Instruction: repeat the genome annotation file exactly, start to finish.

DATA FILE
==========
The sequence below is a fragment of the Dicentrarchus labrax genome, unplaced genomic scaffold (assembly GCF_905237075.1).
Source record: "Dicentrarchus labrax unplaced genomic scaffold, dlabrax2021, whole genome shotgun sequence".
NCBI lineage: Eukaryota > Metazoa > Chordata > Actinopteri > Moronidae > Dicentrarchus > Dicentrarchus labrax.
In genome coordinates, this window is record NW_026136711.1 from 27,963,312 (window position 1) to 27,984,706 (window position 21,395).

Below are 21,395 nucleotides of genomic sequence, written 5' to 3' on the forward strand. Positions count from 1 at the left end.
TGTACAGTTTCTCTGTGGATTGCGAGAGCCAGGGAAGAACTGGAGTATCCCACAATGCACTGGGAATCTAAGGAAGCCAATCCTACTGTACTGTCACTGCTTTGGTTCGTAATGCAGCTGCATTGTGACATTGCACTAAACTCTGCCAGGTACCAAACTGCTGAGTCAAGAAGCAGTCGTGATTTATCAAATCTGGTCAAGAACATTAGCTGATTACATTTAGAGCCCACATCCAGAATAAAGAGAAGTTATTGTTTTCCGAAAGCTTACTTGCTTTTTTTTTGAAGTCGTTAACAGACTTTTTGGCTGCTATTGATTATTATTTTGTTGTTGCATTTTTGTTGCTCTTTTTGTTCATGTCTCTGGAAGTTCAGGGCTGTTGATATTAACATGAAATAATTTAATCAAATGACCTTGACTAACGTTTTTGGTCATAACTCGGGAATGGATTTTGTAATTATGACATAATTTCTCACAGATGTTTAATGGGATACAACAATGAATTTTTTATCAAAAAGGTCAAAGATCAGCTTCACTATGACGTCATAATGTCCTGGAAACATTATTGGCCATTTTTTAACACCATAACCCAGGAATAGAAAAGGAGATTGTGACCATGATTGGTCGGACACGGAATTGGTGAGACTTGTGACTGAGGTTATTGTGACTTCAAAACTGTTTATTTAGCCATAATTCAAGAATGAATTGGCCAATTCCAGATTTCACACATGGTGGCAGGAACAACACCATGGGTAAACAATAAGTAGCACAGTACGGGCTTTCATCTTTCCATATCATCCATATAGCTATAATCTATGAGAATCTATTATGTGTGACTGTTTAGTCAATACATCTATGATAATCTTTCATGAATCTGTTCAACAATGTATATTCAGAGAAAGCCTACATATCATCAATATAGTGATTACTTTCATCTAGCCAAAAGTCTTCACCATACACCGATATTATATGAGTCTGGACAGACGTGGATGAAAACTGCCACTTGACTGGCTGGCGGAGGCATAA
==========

The sequence below is a fragment of the Dicentrarchus labrax genome, unplaced genomic scaffold (assembly GCF_905237075.1).
Source record: "Dicentrarchus labrax unplaced genomic scaffold, dlabrax2021, whole genome shotgun sequence".
NCBI lineage: Eukaryota > Metazoa > Chordata > Actinopteri > Moronidae > Dicentrarchus > Dicentrarchus labrax.
In genome coordinates, this window is record NW_026136711.1 from 27,963,312 (window position 1) to 27,984,706 (window position 21,395).

Below are 21,395 nucleotides of genomic sequence, written 5' to 3' on the forward strand. Positions count from 1 at the left end.
TGTACAGTTTCTCTGTGGATTGCGAGAGCCAGGGAAGAACTGGAGTATCCCACAATGCACTGGGAATCTAAGGAAGCCAATCCTACTGTACTGTCACTGCTTTGGTTCGTAATGCAGCTGCATTGTGACATTGCACTAAACTCTGCCAGGTACCAAACTGCTGAGTCAAGAAGCAGTCGTGATTTATCAAATCTGGTCAAGAACATTAGCTGATTACATTTAGAGCCCACATCCAGAATAAAGAGAAGTTATTGTTTTCCGAAAGCTTACTTGCTTTTTTTTTGAAGTCGTTAACAGACTTTTTGGCTGCTATTGATTATTATTTTGTTGTTGCATTTTTGTTGCTCTTTTTGTTCATGTCTCTGGAAGTTCAGGGCTGTTGATATTAACATGAAATAATTTAATCAAATGACCTTGACTAACGTTTTTGGTCATAACTCGGGAATGGATTTTGTAATTATGACATAATTTCTCACAGATGTTTAATGGGATACAACAATGAATTTTTTATCAAAAAGGTCAAAGATCAGCTTCACTATGACGTCATAATGTCCTGGAAACATTATTGGCCATTTTTTAACACCATAACCCAGGAATAGAAAAGGAGATTGTGACCATGATTGGTCGGACACGGAATTGGTGAGACTTGTGACTGAGGTTATTGTGACTTCAAAACTGTTTATTTAGCCATAATTCAAGAATGAATTGGCCAATTCCAGATTTCACACATGGTGGCAGGAACAACACCATGGGTAAACAATAAGTAGCACAGTACGGGCTTTCATCTTTCCATATCATCCATATAGCTATAATCTATGAGAATCTATTATGTGTGACTGTTTAGTCAATACATCTATGATAATCTTTCATGAATCTGTTCAACAATGTATATTCAGAGAAAGCCTACATATCATCAATATAGTGATTACTTTCATCTAGCCAAAAGTCTTCACCATACACCGATATTATATGAGTCTGGACAGACGTGGATGAAAACTGCCACTTGACTGGCTGGCGGAGGCATAA